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Queensland Resources Council wants taxpayers to foot the Bill for cleaning up the mining mess it leves behind

The comments by the Queensland Resources Council in today’s Courier Mail show the industry is still unwilling to pay its fair share for mining rehabilitation, potentially leaving taxpayers to pay the cost for the associated environmental clean-up costs.

“The downturn in the mining industry and its track record with clean-up and rehabilitation means the Queensland Government’s Chain of Responsibilities reforms are a vital protection for communities, their water and their environment,” Mr Humphries said.

“Minister Miles should be commended for taking this step to close a loophole whereby miners and mineral processes can use legally complex company structures to avoid fulfilling their clean-up and rehabilitation obligations.

“There are more than 15,000 abandoned mines in Queensland, including the Texas Silver Mine and Queensland Nickel. The list continues to grow and with the downturn in coal specifically there are warning signs more companies will go under and walk away.

“Linc Energy look set to go into liquidation very soon, which would mean that the costs of dealing with far-reaching damage and contamination from their underground coal gasification project at Hopeland will fall on landholders and taxpayers, unless Chain of Responsibility provisions are utilised.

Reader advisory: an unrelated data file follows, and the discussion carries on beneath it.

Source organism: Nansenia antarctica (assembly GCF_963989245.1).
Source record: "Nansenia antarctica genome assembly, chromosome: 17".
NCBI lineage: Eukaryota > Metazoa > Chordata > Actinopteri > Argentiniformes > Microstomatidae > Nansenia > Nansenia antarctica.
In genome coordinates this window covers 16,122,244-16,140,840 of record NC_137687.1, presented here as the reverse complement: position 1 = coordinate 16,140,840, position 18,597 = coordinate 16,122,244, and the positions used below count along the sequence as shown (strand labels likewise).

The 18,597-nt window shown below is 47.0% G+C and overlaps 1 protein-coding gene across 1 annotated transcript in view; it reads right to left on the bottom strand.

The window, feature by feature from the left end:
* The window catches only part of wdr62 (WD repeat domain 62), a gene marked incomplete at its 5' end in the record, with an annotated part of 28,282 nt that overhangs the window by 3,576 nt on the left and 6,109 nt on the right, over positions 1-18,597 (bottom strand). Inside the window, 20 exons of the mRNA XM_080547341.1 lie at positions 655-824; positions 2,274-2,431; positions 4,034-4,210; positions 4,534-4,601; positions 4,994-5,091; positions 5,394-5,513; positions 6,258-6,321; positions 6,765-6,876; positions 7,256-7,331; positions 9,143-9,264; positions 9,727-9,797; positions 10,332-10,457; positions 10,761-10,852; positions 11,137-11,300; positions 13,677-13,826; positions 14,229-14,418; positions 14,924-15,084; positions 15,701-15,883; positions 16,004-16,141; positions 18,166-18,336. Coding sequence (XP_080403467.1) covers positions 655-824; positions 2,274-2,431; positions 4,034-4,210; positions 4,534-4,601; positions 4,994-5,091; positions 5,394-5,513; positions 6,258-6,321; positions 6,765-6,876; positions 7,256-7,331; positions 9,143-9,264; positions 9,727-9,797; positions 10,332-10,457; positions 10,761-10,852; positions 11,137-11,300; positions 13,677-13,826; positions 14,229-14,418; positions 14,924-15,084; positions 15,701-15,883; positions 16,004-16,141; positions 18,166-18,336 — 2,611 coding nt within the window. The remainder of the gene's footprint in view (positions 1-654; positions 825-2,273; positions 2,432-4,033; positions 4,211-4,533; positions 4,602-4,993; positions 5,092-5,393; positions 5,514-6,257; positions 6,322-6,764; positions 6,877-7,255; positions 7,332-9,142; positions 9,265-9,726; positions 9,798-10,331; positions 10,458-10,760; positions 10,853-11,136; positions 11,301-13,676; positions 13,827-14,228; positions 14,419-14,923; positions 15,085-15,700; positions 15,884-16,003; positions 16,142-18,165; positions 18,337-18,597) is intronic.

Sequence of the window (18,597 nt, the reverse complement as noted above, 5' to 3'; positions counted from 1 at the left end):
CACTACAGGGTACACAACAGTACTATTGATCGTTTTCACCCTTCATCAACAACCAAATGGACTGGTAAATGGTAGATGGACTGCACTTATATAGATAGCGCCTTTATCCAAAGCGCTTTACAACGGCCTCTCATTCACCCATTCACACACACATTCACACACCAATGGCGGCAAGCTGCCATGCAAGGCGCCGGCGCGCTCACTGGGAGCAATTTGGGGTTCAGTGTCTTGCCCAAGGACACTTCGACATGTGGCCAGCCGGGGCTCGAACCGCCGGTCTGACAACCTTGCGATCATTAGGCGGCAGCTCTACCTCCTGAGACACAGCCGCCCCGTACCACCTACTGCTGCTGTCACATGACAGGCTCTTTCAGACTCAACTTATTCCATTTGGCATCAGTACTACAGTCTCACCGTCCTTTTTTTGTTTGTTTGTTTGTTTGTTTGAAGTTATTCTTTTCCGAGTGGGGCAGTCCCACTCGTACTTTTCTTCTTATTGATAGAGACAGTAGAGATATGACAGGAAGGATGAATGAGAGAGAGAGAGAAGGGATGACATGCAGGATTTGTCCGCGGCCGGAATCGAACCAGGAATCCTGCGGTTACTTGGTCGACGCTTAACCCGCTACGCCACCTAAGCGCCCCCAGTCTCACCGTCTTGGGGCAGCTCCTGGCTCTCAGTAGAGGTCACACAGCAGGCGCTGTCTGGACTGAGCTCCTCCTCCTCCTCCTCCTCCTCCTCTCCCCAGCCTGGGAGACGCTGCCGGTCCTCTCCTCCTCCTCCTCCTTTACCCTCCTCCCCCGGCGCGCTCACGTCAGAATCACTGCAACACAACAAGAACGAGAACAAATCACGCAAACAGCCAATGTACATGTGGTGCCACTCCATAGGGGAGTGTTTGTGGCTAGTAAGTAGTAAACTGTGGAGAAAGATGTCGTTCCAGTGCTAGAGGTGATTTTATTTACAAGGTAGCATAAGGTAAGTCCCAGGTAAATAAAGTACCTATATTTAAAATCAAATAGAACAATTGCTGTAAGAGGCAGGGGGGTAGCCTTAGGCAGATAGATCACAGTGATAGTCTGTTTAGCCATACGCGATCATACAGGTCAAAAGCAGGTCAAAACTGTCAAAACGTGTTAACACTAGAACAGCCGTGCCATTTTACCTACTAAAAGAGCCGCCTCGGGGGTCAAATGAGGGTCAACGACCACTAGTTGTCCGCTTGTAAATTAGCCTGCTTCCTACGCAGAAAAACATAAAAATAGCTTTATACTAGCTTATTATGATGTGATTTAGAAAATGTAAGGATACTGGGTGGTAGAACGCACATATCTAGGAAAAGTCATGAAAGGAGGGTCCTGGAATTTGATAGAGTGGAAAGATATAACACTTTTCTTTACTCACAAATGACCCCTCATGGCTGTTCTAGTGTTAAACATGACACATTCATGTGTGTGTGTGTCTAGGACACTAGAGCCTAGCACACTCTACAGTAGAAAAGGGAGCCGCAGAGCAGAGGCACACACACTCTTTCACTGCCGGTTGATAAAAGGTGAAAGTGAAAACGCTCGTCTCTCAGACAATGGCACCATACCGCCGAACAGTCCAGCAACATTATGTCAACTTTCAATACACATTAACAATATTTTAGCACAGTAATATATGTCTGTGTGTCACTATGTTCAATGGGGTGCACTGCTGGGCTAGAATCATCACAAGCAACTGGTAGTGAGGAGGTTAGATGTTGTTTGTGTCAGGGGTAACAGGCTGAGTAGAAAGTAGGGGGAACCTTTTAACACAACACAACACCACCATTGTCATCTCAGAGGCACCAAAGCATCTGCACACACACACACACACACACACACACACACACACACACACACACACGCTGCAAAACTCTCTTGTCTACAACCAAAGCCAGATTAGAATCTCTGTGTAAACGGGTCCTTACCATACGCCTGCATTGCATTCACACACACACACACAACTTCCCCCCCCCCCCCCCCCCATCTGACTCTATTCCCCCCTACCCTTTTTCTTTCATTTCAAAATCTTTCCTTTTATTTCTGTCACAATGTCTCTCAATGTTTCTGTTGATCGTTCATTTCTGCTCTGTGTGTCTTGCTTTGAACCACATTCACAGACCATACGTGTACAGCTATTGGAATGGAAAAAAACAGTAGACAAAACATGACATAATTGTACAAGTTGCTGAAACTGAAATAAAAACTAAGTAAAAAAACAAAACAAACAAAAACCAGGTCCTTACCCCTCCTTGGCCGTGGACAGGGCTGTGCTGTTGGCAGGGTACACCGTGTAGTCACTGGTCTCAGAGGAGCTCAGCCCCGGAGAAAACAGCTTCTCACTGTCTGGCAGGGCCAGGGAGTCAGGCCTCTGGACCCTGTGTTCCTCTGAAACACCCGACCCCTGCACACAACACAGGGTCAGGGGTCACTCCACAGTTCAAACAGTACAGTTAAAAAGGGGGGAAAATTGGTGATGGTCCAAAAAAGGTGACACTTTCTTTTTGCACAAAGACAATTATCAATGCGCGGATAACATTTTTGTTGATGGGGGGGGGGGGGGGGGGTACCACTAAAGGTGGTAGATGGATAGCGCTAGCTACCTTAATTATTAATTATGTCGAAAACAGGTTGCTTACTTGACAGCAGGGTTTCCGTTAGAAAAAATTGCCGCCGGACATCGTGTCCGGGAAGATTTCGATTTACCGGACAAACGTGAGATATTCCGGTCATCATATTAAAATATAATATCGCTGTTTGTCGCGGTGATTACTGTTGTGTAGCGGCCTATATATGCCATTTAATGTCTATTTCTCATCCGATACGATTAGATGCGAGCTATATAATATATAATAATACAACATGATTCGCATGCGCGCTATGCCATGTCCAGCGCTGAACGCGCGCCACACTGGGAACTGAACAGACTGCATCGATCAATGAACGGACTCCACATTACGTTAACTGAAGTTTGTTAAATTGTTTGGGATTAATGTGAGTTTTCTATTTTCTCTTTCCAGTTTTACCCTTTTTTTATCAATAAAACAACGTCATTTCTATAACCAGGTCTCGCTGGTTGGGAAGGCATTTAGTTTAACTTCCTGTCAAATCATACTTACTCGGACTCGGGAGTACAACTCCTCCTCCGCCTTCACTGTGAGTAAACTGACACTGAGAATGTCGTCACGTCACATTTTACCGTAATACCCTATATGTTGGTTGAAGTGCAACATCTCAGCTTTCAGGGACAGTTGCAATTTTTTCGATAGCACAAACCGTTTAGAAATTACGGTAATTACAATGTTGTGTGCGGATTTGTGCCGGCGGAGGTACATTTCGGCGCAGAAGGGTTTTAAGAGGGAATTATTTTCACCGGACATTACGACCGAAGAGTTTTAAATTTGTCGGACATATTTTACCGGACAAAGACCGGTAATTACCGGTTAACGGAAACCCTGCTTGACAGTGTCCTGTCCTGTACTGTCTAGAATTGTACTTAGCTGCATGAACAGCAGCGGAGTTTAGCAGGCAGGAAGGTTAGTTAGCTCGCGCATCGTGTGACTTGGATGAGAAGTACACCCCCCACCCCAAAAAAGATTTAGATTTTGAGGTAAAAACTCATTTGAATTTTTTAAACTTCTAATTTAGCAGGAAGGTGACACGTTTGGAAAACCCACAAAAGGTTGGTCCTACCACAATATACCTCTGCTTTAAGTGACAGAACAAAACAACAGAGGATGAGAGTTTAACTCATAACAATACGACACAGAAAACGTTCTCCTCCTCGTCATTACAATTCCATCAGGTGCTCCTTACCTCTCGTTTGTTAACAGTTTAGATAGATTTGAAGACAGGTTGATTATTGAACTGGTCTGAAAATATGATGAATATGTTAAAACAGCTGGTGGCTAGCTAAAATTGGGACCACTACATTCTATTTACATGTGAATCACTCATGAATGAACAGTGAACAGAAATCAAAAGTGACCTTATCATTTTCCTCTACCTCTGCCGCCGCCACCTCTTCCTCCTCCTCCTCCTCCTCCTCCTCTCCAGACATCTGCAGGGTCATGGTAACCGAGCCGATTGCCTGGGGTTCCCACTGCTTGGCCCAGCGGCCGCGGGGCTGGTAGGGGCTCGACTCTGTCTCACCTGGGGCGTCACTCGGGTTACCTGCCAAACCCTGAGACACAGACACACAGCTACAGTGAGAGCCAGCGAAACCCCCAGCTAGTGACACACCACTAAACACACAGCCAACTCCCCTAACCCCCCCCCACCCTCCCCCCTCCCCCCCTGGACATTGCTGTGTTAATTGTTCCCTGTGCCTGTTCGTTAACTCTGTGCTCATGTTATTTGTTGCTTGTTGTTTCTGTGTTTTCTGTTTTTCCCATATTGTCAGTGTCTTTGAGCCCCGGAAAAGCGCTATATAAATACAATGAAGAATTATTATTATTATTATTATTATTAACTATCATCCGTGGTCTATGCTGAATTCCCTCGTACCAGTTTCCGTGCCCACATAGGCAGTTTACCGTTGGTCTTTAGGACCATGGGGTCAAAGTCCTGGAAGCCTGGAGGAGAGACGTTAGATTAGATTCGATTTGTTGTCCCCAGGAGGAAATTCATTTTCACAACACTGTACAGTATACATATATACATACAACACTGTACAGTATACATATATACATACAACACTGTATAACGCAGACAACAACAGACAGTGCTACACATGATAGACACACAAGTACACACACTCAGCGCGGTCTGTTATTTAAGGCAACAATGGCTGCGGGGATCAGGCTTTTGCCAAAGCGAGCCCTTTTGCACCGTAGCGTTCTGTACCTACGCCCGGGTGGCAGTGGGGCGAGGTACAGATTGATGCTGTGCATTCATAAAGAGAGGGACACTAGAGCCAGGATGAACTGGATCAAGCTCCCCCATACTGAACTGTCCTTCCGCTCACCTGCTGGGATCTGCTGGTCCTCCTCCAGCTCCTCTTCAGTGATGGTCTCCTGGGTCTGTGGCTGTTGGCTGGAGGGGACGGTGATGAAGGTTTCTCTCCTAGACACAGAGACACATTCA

“This is not a time for the Queensland Government to be bullied by the mining industry. It’s not fair for taxpayer funds to be used on meeting rehabilitation commitments that are the responsibility of the industry when these much-needed funds could be better spent on  schools and hospitals.

“The QRC would be better off ensuring their member companies lift their game and deliver world’s best practice mine rehabilitation rather than defending the practice of mining companies defaulting on their clean-up responsibilities. 

“The Chain of Responsibility provisions only come into play when companies have not done the right thing and applies to companies who default on their responsibilities and/or go into bankruptcy.

“The QRC’s comments appear to be defending those operators who are actively avoiding their mine rehabilitation responsibilities. The Chain of Responsibility amendments don’t change anything for responsible operators and investors” he said.

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  • John Marshall
    commented 2019-05-14 19:49:52 +1000
    In a state like Queensland with various mineral, oil and gas divisions, we ought to have a financial assurance system that thinks about the relative hazard to the state and, accordingly, citizens related with every individual resource project. The new money-related provisioning plan in the bill does only that.